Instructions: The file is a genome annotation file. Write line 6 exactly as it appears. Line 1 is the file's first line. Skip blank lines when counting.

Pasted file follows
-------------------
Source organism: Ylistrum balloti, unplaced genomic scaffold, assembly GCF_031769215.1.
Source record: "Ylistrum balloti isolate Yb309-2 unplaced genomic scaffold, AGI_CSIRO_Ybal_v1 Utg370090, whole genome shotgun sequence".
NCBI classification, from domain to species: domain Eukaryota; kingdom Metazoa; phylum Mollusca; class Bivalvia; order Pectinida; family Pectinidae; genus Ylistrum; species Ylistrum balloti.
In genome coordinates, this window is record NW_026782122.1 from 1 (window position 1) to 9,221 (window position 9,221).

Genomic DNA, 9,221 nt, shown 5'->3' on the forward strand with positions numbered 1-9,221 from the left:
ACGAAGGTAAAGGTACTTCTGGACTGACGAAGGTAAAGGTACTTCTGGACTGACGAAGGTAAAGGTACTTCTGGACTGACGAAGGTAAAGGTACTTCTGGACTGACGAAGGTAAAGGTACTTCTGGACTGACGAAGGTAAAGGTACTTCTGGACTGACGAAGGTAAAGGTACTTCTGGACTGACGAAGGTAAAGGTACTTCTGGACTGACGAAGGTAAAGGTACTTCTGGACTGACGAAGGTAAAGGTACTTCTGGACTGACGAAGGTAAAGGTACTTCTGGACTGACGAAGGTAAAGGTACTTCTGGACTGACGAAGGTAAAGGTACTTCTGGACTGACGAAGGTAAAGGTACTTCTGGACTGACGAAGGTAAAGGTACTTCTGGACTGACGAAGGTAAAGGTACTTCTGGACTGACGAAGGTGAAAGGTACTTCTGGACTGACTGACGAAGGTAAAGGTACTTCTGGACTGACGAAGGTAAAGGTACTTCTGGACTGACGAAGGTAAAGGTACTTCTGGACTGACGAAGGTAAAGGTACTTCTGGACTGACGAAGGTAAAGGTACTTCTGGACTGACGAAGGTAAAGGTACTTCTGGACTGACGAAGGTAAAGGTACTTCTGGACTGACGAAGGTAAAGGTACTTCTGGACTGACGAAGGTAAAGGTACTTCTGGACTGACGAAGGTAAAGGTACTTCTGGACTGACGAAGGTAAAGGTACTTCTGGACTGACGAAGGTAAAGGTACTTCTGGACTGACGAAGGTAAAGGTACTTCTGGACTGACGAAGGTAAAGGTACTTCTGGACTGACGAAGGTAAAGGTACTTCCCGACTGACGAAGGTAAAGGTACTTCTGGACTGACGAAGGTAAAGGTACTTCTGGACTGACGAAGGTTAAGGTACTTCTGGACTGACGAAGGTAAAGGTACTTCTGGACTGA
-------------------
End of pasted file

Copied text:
ACGAAGGTAAAGGTACTTCTGGACTGACGAAGGTAAAGGTACTTCTGGACTGACGAAGGTAAAGGTACTTCTGGACTGACGAAGGTAAAGGTACTTCTGGACTGACGAAGGTAAAGGTACTTCTGGACTGACGAAGGTAAAGGTACTTCTGGACTGACGAAGGTAAAGGTACTTCTGGACTGACGAAGGTAAAGGTACTTCTGGACTGACGAAGGTAAAGGTACTTCTGGACTGACGAAGGTAAAGGTACTTCTGGACTGACGAAGGTAAAGGTACTTCTGGACTGACGAAGGTAAAGGTACTTCTGGACTGACGAAGGTAAAGGTACTTCTGGACTGACGAAGGTAAAGGTACTTCTGGACTGACGAAGGTAAAGGTACTTCTGGACTGACGAAGGTAAAGGTACTTCTGGACTGACGAAGGTGAAAGGTACTTCTGGACTGACTGACGAAGGTAAAGGTACTTCTGGACTGACGAAGGTAAAGGTACTTCTGGACTGACGAAGGTAAAGGTACTTCTGGACTGACGAAGGTAAAGGTACTTCTGGACTGACGAAGGTAAAGGTACTTCTGGACTGACGAAGGTAAAGGTACTTCTGGACTGACGAAGGTAAAGGTACTTCTGGACTGACGAAGGTAAAGGTACTTCTGGACTGACGAAGGTAAAGGTACTTCTGGACTGACGAAGGTAAAGGTACTTCTGGACTGACGAAGGTAAAGGTACTTCTGGACTGACGAAGGTAAAGGTACTTCTGGACTGACGAAGGTAAAGGTACTTCTGGACTGACGAAGGTAAAGGTACTTCTGGACTGACGAAGGTAAAGGTACTTCCCGACTGACGAAGGTAAAGGTACTTCTGGACTGACGAAGGTAAAGGTACTTCTGGACTGACGAAGGTTAAGGTACTTCTGGACTGACGAAGGTAAAGGTACTTCTGGACTGA